Tuesday, February 8, 2022

Read With Us: Agatha of Little Neon

The current Read With Us selection, Agatha of Little Neonhas a catchy title, an interesting cover, and is the first published novel by author Claire Luchette. 

It may seem as if we are on a "nun kick" with this book being our second read in a row about nuns, but technically, Agatha is a sister. A Catholic sister is a woman who lives, ministers, and prays within the world. She professes perpetual simple vows living a life according to the evangelical counsels of poverty, celibacy, and obedience. A Catholic nun is a woman who lives a contemplative life in a monastery that is usually cloistered or semi-cloistered. Her ministry and prayer life are centered within the monastery for the good of the world. She professes the perpetual solemn vows of living a life according to the evangelical counsels of poverty, celibacy, and obedience. So, no nun kick!

Even though this is Luchette's first published novel, they have written extensively. (Luchette uses they/them pronouns.) One of these is an interesting essay entitled "The Nuns of Fiction: Experts in Affliction and Awe". (This is an NYT article so my apologies if it's behind a paywall.) They have considered a variety of nuns in fiction, from The Ninth Hour to Chaucer and Shakespeare. Nuns in fiction can serve as examples of goodness, but they can also be objects of lust and loathing. Luchette writes, "But in more recent fiction, the extent of nuns’ otherness makes for tension and rich characterization. Nuns keep themselves physically and culturally confined, ostensibly concerned with salvation and the celestial, but they, more than any other group in the church hierarchy, bump up against the world and all its ugly suffering. In that friction lies much narrative potential." I think the author has developed this narrative potential quite well in Agatha. 

Claire Luchette received a grant from The National Endowment for the Arts in 2020. In Luchette's personal statement they write, "Earlier this year I received a scam call that there was a warrant out for my arrest, and I believed the man on the phone. It seemed possible, even likely. When I received a call in November from the National Endowment for the Arts, I did not—and still do not—believe it. It will forever seem unreal.

When I’m writing I’m always in the middle, until I’m at the end. The middle is the best part. It’s my favorite place in the world to be. This grant allows me to hang out in the middle a while longer, with more energy and confidence and focus, so I can complete a book worthy of such an incredible gift." She has used her energy, confidence, and focus to write a book worthy of support from the NEA, and I hope you'll read Agatha of Little Neon to see what you think.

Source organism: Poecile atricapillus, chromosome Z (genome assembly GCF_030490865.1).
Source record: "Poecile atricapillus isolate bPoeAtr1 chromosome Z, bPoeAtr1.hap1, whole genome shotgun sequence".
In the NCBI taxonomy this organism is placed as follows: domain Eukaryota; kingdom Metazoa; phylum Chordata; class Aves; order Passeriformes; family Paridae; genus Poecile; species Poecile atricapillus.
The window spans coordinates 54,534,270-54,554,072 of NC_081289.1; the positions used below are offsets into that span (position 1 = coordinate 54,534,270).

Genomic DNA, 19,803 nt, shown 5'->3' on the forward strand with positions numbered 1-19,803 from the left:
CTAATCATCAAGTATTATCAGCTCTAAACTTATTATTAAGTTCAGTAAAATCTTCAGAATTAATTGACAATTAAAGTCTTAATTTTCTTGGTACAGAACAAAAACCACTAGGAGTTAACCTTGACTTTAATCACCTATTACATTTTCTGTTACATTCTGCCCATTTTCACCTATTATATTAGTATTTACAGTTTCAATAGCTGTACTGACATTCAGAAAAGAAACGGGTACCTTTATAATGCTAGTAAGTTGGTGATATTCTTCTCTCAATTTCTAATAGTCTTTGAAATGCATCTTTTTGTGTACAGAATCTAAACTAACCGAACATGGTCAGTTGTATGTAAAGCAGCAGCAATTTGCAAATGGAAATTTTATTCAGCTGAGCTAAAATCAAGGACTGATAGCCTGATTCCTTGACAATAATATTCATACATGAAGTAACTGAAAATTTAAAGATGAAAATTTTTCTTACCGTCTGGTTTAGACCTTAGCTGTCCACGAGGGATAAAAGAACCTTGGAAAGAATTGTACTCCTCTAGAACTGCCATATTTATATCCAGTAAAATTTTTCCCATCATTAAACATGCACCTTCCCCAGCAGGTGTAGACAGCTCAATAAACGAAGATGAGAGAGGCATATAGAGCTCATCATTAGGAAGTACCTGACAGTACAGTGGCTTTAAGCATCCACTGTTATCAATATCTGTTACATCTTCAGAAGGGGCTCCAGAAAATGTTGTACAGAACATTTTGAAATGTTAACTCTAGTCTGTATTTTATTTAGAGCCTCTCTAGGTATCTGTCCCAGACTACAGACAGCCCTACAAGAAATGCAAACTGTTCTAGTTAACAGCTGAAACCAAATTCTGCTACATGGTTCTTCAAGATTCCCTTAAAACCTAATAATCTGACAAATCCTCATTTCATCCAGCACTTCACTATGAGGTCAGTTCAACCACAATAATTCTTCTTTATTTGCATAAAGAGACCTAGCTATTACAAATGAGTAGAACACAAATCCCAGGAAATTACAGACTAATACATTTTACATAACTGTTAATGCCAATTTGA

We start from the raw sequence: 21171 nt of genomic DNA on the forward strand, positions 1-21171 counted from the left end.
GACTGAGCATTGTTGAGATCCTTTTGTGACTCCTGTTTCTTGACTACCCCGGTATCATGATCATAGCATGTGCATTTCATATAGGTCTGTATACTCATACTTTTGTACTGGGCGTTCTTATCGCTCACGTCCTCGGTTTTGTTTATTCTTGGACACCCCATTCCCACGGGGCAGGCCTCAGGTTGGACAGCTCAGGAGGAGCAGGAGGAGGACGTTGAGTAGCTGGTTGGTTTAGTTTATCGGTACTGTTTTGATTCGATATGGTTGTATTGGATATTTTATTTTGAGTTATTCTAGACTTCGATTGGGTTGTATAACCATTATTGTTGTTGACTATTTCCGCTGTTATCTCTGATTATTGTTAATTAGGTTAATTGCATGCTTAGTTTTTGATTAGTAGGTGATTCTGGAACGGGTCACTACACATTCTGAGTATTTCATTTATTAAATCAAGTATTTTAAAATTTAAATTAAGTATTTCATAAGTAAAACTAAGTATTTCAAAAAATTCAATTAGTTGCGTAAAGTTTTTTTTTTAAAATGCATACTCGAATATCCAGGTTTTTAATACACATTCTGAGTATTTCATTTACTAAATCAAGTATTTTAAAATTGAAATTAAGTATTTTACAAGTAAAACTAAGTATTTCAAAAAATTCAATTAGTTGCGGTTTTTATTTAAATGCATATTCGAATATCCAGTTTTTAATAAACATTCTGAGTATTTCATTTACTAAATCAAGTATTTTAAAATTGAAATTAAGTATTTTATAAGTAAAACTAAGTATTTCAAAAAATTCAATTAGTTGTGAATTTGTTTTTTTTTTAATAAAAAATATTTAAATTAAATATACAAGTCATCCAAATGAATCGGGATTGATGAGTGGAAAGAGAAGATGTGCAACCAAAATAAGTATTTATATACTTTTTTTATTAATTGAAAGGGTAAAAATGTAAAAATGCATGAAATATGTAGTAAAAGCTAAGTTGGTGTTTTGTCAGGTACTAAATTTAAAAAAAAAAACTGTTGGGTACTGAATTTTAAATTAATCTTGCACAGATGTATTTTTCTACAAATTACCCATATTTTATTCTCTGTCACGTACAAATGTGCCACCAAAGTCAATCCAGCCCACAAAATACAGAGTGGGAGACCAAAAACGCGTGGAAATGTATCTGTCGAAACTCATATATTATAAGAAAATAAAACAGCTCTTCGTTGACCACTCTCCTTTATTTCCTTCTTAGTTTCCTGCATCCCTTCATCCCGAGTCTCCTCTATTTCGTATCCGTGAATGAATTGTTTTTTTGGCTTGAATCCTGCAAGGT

Our Read With Us book discussion will be on Tuesday, March 15. Kym, Carole, and I will each post a discussion question (or two or three) on our blogs that day, and then at 7:00 pm Eastern time we'll be hosting a live book discussion/meet-up on Zoom. We may do a little bit of compare-and-contrast for those who have read both Matrix and Agatha, but never fear, it will not be the sole focus of the discussion. Please join the Agatha discussion whether you have read Matrix or not. We look forward to having you Read (and Discuss) With Us!


  1. Thanks for this interesting insight! Even though I know you all didn't purposefully choose nuns for the sake of choosing nuns, it seems like the phenomenon of taking the veil is a subject of fascination for many. (I certainly learned the difference between nuns and sisters from this book!)

  2. This is fascinating insight that I did not know! I have the book but have yet to start it... I think I will finish my test knit today so I can settle in to read tomorrow!

  3. Very interesting. Not being Catholic, I did not know the difference between Nuns and Sisters (I thought they were one and the same). As you know, I did read this and thoroughly enjoyed it. I do hope I can remember enough to participate in a good/meaningful way on March 15th!! (Maybe I should have taken notes...but too late now)

  4. What a great post, Bonny. I'm really looking forward to the discussion next month, and hope many readers will be able to join in with us on the Zoom. :-)

  5. Great job of firing everyone up to read this book! I didn't really understand the difference between a sister and a nun before.


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